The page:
Nonoperative Spine Care

MedStar National Rehabilitation Network’s Pain Management Program offers state-of-the-art evaluation and treatment of back, neck and spine pain. The goal is to arrive at a specific diagnosis, and formulate the most effective treatment plan.

How We Work

The MedStar Spine Center at Chevy Chase offers a full-range of outpatient treatments, tailored to the specific needs of each individual.

 Upon arriving at our center, you are evaluated by one of our highly trained, board-certified physiatrists as the first step toward an accurate diagnosis. As part of that process, you may also need imaging studies to look for abnormalities, with X-rays and MRI imaging available on-site for your convenience.

 Fortunately, most patients can be helped through a combination of medications, injections and other minor procedures to relieve inflammation and pain, along with physical therapy to help you safely return to the activities you enjoy and prevent reinjury.

 An on-site fluoroscopy suite lets patients receive image-guided epidural injections, sympathetic nerve blocks and other treatments on the spot. For the less than 10 percent who see little or no improvement, the physiatrist will schedule a consultation with one of our spine surgeons at the Chevy Chase site.

 Should surgery be the answer, procedures are performed at MedStar Georgetown University Hospital, with the vast majority—8 out of 10—eligible for a minimally invasive procedure.  In fact, MedStar Georgetown uses minimally invasive spinal surgery (MISS) for more conditions than any other hospital in the area. 

 Evaluating Your Pain

Our goal is to relieve your back or neck pain and restore your ability to enjoy your favorite activities. One of the best ways to ensure you get the most successful back and spine treatment is to describe your pain accurately and in detail—where it is, when it starts, what helps to relieve it. This way, our back and spine doctors and therapists can understand what you are dealing with. Consider the following questions when thinking about describing your pain:

  • When does the pain happen?
  • How long does it last? Does the pain come and go? Or is it there all the time?
  • Is this pain new? Have you ever had this pain before?
  • Does it hurt in more than one place?
  • Does it feel like it's on the inside or on the outside of your body?
  • Does the pain keep you from doing certain things?
  • Does pain interrupt your sleep? Does it change your mood? Affect your appetite?
  • What makes the pain better? What makes it worse? What have you tried to relieve the pain?

Associated Pain

The spine consists of bones (vertebrae) separated by soft cushions (discs). Nerves that travel from the brain to the rest of the body all pass through the spine. When compression due to a herniated disc, facet joint cyst, or spinal stenosis is applied to nerves, pain, numbness, tingling, or weakness can occur. These sensations are not always relegated to the back or spine; rather, they can occur in many areas of the body, depending on what nerves are pressed, where they originate in the spine, and where they travel to.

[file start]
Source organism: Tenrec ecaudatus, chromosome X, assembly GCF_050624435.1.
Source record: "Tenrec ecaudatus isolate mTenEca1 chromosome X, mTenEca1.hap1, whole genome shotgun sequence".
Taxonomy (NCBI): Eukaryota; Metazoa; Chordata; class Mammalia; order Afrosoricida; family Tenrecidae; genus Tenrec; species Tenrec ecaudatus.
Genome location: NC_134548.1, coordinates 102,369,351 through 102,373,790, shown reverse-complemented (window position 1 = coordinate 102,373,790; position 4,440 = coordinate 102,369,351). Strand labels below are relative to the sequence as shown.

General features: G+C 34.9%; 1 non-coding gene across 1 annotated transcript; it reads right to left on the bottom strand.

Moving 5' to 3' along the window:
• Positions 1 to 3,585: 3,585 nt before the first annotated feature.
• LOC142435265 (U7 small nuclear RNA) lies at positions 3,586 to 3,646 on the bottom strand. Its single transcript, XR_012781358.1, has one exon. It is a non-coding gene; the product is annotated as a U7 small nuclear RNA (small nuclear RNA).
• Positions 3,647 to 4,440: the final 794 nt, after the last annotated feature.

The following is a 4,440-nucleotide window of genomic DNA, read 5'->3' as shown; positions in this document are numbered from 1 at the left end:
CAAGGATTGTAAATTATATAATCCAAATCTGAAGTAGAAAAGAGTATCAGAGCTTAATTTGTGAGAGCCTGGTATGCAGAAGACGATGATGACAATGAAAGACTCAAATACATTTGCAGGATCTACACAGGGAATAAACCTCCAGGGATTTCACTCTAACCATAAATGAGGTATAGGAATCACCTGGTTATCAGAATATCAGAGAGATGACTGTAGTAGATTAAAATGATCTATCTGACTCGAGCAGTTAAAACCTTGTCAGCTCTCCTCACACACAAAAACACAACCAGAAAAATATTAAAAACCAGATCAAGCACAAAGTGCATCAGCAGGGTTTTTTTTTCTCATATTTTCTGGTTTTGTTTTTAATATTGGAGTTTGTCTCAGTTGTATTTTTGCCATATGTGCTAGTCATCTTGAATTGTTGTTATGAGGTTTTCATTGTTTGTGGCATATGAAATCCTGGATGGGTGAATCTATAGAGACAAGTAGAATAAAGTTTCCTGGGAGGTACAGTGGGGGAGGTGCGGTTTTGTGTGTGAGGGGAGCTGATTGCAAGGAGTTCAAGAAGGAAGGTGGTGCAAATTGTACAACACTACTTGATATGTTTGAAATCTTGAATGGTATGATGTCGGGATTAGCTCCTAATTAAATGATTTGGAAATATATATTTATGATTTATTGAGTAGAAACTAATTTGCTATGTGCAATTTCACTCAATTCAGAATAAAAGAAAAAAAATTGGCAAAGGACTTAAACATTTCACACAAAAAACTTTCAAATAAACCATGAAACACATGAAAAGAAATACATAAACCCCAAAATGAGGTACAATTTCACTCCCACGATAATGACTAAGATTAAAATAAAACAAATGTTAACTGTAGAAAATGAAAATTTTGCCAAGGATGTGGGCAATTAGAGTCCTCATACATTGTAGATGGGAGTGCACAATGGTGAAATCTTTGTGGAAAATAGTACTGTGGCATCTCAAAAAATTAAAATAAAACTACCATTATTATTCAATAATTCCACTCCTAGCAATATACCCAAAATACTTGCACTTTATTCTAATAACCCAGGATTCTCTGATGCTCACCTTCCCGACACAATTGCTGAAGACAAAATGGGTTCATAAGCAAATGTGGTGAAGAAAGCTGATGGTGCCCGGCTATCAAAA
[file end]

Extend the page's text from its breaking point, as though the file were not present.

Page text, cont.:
Common causes of associated back and spine pain include

  • Degenerative disc disease (flattening of the disc)
  • Facet syndrome (inflammation or degeneration of facet joints)
  • Herniated Disks (Disks slip out of place or rupture and leak, pressure is applied to nearby nerves)
  • Infection
  • Muscle strain (pulled muscle) or spasm (overworked muscle)
  • Osteoarthritis (Cartilage in the spinal joints gradually erodes)
  • Osteoporosis(Bone density is lost, causing vertebrae to weaken, fracture, or collapse)
  • Scoliosis (abnormal spine curvature)
  • Spinal stenosis (narrowing of spinal canal, compressing nerves)
  • Spondylolisthesis (slippage of one vertebra over another)
  • Spondylolysis (Fracture of the pars interarticularis of the vertebrae)
  • Tumor

Arm and Leg Pain

Experiencing serious pain in our arms and legs can make even the simplest tasks feel very difficult.  Arm and leg pain can arise from the common causes listed earlier, but also from the following spinal issues or injuries:

  • Brachial Plexus Injury: The brachial plexus is a group of nerves that transmits messages from the spine to the hand, shoulder, and arm. Inflammation, a tumor, or a serious shoulder injury can damage the brachial plexus and cause arm and shoulder pain, as well as numbness, weakness, or paralysis in the arm.
  • Sciatica: Sciatica occurs when a herniated disk applies pressure to the nerve roots of the spine that control sensation and motor function in the leg and foot. Those with sciatica often feel leg cramping, burning, weakness, numbness, and tingling.

Back Pain

No matter how sharp, or how long it lasts, back pain often limits our ability to feel active and productive. The top priority for anyone suffering from back pain is simply to eliminate the pain. Common causes of back pain include

  • Aging
  • Too much activity that strains the back muscles
  • Being out of shape or overweight, allowing extra weight to strain the back

Neck Pain

Common causes of neck pain include:

  • Poor posture, especially while using a computer or watching television
  • Quickly moving or twisting your head
  • Sleeping in an improper position

Learn more about rehabilitation at MedStar National Rehabilitation Hospital